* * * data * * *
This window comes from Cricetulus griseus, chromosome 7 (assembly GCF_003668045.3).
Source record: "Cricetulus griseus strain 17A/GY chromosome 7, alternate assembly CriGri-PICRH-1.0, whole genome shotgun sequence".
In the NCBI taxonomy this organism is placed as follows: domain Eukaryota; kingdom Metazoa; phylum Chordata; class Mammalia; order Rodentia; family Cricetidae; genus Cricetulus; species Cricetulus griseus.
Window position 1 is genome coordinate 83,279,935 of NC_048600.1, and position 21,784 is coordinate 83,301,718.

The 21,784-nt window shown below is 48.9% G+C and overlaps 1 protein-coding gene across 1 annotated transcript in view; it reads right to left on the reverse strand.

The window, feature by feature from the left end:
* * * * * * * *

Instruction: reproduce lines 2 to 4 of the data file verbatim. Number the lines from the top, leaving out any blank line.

Source record: "Cricetulus griseus strain 17A/GY chromosome 7, alternate assembly CriGri-PICRH-1.0, whole genome shotgun sequence".
In the NCBI taxonomy this organism is placed as follows: domain Eukaryota; kingdom Metazoa; phylum Chordata; class Mammalia; order Rodentia; family Cricetidae; genus Cricetulus; species Cricetulus griseus.
Window position 1 is genome coordinate 83,279,935 of NC_048600.1, and position 21,784 is coordinate 83,301,718.